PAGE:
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Amphetamine, dextroamphetamine, methamphetamine, and their various salts, are collectively referred to as amphetamines. In fact, their chemical properties and actions are so similar that even experienced users have difficulty knowing which drug they have taken.
Amphetamine was first marketed in the 1930s as Benzedrine? in an over-the-counter inhaler to treat nasal congestion. By 1937, amphetamine was available by prescription in tablet form and was used in the treatment of the sleeping disorder, narcolepsy, and the behavioral syndrome called minimal brain dysfunction, which today is called attention deficit hyperactivity disorder (ADHD). During World War II, amphetamine was widely used to keep the fighting men going and both dextroamphetamine (Dexedrine?) and methamphetamine (Methedrine?) were readily available.
As use of amphetamines spread, so did their abuse. In the 1960s, amphetamines became a perceived remedy for helping truckers to complete their long routes without falling asleep, for weight control, for helping athletes to perform better and train longer, and for treating mild depression. Intravenous amphetamines, primarily methamphetamine, were abused by a subculture known as "speed freaks." With experience, it became evident that the dangers of abuse of these drugs outweighed most of their therapeutic uses.
Increased control measures were initiated in 1965 with amendments to the federal food and drug laws to curb the black market in amphetamines. Many pharmaceutical amphetamine products were removed from the market including all injectable formulations, and doctors prescribed those that remained less freely. Recent increases in medical use of these drugs can be attributed to their use in the treatment of ADHD. Amphetamine products presently marketed include generic and brand name amphetamine (Adderall?, Dexedrine?, Dextrostat?) and brand name methamphetamine (Desoxyn?). Amphetamines are all controlled in Schedule II of the CSA.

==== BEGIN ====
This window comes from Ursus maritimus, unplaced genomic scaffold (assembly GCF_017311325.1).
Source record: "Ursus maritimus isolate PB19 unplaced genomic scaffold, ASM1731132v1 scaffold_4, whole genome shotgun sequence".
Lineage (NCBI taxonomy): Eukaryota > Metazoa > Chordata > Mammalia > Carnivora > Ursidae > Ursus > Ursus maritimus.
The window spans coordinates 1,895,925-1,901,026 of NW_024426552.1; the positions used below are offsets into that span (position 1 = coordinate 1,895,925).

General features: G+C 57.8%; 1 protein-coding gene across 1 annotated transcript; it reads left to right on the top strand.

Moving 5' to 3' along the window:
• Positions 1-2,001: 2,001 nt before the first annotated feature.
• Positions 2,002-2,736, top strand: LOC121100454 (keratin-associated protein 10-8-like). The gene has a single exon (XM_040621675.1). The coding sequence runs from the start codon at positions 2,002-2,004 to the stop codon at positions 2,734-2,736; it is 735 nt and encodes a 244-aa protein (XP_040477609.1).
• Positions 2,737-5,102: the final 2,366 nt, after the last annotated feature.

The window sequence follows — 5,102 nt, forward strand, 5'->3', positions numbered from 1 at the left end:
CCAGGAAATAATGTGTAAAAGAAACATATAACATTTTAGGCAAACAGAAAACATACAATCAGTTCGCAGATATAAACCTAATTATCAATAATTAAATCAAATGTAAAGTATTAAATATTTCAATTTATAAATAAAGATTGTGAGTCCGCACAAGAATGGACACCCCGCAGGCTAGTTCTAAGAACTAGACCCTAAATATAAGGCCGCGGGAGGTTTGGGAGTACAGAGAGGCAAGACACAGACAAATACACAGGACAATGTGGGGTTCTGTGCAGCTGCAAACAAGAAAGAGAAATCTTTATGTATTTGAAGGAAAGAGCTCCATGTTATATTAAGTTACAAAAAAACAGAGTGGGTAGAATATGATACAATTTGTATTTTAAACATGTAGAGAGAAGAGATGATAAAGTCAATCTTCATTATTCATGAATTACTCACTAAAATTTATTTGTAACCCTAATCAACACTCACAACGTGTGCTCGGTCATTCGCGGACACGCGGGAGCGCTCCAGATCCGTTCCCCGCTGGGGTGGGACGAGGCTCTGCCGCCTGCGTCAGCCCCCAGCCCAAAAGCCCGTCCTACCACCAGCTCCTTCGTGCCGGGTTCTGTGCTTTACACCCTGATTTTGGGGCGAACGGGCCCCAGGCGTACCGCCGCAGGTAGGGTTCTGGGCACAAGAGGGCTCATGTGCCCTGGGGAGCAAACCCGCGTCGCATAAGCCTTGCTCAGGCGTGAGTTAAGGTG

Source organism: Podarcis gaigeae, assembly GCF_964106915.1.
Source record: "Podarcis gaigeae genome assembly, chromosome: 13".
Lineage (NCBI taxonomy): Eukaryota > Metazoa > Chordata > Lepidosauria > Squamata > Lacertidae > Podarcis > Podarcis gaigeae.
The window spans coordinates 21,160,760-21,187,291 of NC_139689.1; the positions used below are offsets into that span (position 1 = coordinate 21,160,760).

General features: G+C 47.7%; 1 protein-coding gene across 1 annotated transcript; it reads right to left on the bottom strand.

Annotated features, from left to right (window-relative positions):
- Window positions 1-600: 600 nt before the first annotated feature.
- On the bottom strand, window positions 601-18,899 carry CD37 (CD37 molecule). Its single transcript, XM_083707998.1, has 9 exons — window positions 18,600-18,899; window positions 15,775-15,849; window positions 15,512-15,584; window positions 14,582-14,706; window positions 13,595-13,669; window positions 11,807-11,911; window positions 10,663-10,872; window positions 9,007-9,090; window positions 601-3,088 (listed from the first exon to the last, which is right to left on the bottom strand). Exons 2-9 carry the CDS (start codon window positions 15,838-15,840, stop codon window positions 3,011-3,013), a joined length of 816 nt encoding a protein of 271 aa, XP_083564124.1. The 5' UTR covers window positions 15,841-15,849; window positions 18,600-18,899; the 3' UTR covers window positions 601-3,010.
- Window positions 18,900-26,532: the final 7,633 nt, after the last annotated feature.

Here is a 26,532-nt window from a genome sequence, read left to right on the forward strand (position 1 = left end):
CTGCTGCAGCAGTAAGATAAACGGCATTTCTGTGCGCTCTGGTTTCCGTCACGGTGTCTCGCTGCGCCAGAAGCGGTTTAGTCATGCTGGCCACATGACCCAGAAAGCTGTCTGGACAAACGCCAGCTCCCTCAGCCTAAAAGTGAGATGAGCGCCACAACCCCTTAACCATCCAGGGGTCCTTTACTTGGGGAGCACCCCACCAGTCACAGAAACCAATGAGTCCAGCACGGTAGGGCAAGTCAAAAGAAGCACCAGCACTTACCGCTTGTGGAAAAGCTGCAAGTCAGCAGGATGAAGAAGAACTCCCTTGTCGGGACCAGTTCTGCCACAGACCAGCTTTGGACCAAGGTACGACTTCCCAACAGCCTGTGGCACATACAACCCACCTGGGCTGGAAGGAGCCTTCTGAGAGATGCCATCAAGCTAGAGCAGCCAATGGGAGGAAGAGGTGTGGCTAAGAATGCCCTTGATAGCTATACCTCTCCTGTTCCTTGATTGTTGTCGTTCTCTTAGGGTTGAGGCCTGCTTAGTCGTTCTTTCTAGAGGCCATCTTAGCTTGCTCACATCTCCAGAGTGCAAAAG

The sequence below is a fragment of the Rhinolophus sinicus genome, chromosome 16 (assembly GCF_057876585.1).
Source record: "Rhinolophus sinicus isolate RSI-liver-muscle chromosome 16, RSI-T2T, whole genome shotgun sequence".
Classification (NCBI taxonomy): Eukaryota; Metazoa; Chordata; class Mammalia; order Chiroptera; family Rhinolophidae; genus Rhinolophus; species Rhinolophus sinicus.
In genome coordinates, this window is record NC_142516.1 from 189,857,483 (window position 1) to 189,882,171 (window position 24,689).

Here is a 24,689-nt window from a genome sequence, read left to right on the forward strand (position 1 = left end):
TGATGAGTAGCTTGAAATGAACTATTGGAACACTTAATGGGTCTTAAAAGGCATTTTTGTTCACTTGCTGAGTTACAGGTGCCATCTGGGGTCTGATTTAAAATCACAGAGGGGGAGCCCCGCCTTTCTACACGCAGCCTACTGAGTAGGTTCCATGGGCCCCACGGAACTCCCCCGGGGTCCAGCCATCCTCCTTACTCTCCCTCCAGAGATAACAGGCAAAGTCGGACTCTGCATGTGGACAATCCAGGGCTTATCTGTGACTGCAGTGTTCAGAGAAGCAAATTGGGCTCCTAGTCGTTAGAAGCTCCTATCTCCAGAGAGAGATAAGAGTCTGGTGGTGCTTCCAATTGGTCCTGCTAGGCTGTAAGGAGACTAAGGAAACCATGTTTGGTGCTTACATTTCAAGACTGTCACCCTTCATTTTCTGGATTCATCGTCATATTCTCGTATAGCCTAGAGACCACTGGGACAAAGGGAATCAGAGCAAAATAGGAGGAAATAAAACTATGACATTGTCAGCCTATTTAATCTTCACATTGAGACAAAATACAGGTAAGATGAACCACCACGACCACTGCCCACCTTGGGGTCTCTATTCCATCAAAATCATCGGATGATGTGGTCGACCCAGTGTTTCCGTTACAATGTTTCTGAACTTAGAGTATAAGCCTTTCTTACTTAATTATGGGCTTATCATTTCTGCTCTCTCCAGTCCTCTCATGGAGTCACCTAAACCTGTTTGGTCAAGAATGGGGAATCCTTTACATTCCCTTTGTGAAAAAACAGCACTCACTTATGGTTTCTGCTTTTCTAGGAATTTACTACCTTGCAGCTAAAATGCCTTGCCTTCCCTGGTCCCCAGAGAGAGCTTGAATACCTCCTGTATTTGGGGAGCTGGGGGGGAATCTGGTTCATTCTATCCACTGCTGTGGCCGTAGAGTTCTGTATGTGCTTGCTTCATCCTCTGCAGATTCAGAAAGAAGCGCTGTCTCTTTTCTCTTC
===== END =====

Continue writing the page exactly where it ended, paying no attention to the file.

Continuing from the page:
To meet the ever-increasing black market demand for amphetamines, clandestine laboratory production has mushroomed. Today, most amphetamines distributed to the black market are produced in clandestine laboratories. Methamphetamine laboratories are, by far, the most frequently encountered clandestine laboratories in the United States. The ease of clandestine synthesis, combined with tremendous profits, has resulted in significant availability of illicit methamphetamine, especially on the West Coast, where abuse of this drug has increased dramatically in recent years. Large amounts of methamphetamine are also illicitly smuggled into the United States from Mexico.
Amphetamines are generally taken orally or injected. However, the addition of "ice," the slang name for crystallized methamphetamine hydrochloride, has promoted smoking as another mode of administration. Just as "crack" is smokable cocaine, "ice" is smokable methamphetamine. Methamphetamine, in all its forms, is highly addictive and toxic.
Effects of Amphetamines
The effects of amphetamines, especially methamphetamine, are similar to cocaine, but their onset is slower and their duration is longer. In contrast to cocaine, which is quickly removed from the brain and is almost completely metabolized, methamphetamine remains in the central nervous system longer, and a larger percentage of the drug remains unchanged in the body, producing prolonged stimulant effects. Chronic abuse produces a psychosis that resembles schizophrenia and is characterized by paranoia, picking at the skin, preoccupation with one's own thoughts, and auditory and visual hallucinations. These psychotic symptoms can persist for months and even years after use of these drugs has ceased and may be related to their neurotoxic effects. Violent and erratic behavior is frequently seen among chronic abusers of amphetamines, especially methamphetamine.
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